24. SEAN avatar


    1. Andra Bilici avatar

      Hi Sean,

      Your friend should contact a specialized authority for the authentification of the artwork. Good luck!

  25. David avatar

    I acquired slides and 8mm video from the 1920, to 1960’s. They were from someone my mom worked for that passed in the 60’s. The slides were in a basement that had water damage, and were given to my mom and then given to me. I wanted to make use of the slides, print and sell but not sure of my rights with them.

    Thank you

    1. Andra Bilici avatar

      Hi David!

      Do you have a proof of acquiring these slides?

      1. David avatar

        Hi Andra, nothing in writing. I think the slides were going to be thrown away from water damage on some. My mom worked quite a few years for them. They have both passed and had no children.


  26. James Emirzian Waldementer avatar

    I’ve been creating those my many artist then I have now claimed and copyright owned by me, Protecting those properly from my artist libraries. If believe this people shouldn’t giving the credited by me or not. I was looking to see good info about Protecting my copyright art stuff.

  27. Carlos Olivares avatar

    Registering copyrights to art I’ve created and published 25 years ago, should I use the time they were created, or the current date?

    1. Andra Bilici avatar

      Hi Carlos,
      You should use the date when the artwork was created.

  28. Amy Roberts avatar

    If I’m paying a business to photograph or scan my paintings and I want to offer prints for sale on a print on demand site can I copyright the image or not?

    1. Andra Bilici avatar

      Hi Amy! Since they are limited edition prints, you should copyright them.

  29. Brittany avatar


    Does copyrighting the art in question extend beyond paintings etc? If I have a certain style of art that I’d like to copyright, can it be anything whether it is a sculpture, metal, paint, collage etc? Also, if it is copies of the same type of “art” or “craft” to be selling, do I file and copyright each one individually or does copyrighting one cover all the bases as long as it has the same colors and features etc? Thanks!!

    1. Andra Bilici avatar

      Hi Brittany, copyright should protect an artwork from being duplicated by an unofficial source, so a certain style can’t be protected by copyright. Each official copy sold in limited edition should be protected by a certificate of authenticity, provided by the artist.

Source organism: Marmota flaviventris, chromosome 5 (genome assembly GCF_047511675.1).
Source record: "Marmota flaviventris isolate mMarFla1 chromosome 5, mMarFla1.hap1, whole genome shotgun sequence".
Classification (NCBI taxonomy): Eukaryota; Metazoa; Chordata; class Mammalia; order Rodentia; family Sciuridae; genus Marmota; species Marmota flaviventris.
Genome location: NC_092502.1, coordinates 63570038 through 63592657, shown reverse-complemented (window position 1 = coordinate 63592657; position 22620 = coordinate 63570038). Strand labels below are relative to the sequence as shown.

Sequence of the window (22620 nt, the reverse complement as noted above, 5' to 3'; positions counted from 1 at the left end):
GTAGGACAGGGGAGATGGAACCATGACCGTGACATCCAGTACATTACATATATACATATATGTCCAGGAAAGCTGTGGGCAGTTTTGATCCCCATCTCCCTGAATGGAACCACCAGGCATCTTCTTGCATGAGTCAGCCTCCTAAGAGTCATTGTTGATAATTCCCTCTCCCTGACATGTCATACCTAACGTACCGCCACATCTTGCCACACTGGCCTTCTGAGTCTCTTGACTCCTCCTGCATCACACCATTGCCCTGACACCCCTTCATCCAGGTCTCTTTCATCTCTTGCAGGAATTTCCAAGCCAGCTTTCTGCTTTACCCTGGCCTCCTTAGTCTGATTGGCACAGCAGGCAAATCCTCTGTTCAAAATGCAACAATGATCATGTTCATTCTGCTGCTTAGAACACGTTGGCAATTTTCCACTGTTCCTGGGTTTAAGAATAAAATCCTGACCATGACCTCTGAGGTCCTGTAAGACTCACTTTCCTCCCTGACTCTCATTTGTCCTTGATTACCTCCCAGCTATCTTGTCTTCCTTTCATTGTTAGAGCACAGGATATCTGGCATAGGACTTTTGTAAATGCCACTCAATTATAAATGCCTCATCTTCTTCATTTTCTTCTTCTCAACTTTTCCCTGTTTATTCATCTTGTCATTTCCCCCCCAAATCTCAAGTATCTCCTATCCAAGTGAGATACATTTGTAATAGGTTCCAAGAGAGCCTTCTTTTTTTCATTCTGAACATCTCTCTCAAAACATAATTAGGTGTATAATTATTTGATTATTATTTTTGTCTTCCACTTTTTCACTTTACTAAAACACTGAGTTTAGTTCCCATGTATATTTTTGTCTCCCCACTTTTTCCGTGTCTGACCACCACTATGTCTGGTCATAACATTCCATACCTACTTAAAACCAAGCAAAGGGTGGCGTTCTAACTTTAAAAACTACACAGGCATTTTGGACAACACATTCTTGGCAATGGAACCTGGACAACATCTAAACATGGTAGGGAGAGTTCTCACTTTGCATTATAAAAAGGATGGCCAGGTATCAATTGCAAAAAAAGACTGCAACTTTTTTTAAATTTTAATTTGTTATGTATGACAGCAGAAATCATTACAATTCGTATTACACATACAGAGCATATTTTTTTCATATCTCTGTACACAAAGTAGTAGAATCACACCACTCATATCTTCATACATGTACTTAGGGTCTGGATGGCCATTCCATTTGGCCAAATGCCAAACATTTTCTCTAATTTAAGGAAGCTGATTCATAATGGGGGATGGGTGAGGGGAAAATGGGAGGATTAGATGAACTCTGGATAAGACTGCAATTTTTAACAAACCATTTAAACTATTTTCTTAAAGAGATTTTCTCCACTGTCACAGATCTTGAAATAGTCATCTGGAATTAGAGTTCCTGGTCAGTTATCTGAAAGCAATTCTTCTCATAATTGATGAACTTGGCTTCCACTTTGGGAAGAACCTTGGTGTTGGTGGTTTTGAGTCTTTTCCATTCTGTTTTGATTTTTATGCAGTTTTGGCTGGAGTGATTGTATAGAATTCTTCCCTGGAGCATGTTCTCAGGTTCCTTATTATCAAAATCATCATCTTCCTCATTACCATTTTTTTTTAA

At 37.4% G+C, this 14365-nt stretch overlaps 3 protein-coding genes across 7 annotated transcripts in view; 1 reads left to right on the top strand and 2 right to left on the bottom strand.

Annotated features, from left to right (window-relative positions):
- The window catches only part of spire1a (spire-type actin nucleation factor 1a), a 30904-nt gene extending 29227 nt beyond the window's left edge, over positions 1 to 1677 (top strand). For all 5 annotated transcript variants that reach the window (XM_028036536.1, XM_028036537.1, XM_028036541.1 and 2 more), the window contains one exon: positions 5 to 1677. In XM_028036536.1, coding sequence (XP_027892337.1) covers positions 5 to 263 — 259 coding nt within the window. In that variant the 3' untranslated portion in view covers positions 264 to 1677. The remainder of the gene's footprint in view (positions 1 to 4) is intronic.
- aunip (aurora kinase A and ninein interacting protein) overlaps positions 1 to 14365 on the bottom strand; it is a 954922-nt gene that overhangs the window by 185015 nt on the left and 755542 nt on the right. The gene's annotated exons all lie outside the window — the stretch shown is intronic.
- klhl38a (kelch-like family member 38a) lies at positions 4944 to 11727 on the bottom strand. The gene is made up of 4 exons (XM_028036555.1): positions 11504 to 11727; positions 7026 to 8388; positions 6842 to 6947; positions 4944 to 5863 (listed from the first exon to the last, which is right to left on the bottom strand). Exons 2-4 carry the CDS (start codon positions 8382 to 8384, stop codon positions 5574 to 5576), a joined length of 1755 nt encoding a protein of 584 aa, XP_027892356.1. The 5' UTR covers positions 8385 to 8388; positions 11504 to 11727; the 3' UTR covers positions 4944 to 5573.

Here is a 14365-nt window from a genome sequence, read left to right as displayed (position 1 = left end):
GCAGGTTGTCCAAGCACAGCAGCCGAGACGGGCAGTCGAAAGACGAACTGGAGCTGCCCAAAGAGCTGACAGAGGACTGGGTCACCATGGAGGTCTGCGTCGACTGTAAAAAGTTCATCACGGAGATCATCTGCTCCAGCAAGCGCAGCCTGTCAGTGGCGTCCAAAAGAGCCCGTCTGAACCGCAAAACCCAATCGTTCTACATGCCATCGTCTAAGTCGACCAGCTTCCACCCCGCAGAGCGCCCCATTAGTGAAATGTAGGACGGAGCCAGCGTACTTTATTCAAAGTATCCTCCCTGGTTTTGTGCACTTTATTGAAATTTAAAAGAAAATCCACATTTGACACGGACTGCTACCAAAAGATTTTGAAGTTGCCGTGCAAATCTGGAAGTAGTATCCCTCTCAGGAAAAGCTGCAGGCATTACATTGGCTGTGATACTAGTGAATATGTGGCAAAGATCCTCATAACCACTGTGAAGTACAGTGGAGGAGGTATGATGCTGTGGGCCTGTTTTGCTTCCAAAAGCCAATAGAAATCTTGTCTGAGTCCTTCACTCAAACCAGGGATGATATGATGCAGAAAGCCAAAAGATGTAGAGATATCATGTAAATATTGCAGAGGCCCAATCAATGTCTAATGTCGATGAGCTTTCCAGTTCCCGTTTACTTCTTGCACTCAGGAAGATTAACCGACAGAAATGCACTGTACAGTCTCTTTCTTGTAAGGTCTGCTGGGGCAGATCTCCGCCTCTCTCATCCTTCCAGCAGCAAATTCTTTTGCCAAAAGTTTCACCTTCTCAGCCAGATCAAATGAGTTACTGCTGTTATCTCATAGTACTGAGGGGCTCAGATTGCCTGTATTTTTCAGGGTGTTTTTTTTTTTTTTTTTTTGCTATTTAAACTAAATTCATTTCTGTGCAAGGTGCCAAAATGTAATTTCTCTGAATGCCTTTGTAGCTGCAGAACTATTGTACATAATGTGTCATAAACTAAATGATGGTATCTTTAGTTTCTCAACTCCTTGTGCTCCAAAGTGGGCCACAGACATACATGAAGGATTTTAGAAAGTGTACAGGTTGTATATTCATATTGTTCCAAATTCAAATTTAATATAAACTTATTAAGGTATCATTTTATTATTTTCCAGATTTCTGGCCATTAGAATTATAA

30. Jade avatar

    I have a collection of orginial watercolors and legal rights to them (my grandfather) who has since passed away I have a pretty large collection.
    Would I copyright every single watercolor?

    1. Andra Bilici avatar

      Hi Jade,
      Yes, you should copyright every artwork individually.

  31. Bansi avatar


    I create colourful name frames. Each frame is slightly different as it is handmade with paper art. Can I copyright the design even though each one is always going to be slightly different. Or do I copyright the colours and Style?

    1. Daisy O Connell avatar

      Hi Bansi,

      You can copyright each one individually.

  32. Fernando Pinto avatar

    Hola buen dia , espero no importunarles mi nombre es Fernando Pinto soy de Venezuela tengo muchos años pintando y creando obras originales y me gusta la investigación artística ,trabaje como director de arte en la industria publicitaria por 25 años desde hace 20 años trabajo exclusivamente en investigación artística. me parece de mucha importancia el derecho de autor, aquí lo trate de hacerlo, hace mucho tiempo .pero no lo segi. es de vital importancia promocionarme por la WEB pero me consume mucho tiempo. Que me recomienda. estudie fotografía ademas de arte que no culmine, diseño grafico. GRACIAS POR SU COLABORACIÓN Y AYUDA! www .ferpinto,con

  33. Helen Vail avatar

    My friend works with multiply handicapped students . She helped a few of her students to make art work related the letters of the alphabet. She has taken their original work and made a large cooperative piece of all the letters of the alphabet. She would like to distribute this in poster form to libraries but before she does she would like to know how to copy rite their work. Do you have ny suggestions?

    1. Andra Bilici avatar

      Hi Helen. As long as each artwork is protected against copyright infringement, she is safe.

  34. Angie avatar

    I am an artist doing a photography and painting series for feminist empowerment. When I went to the US copyright office website, a message was displayed that they are closed due to a government funding lapse, and will reopen once the issue is fixed. I am unsure what to do in regards to promoting my artwork through social media platforms for my art show. Any advice would help!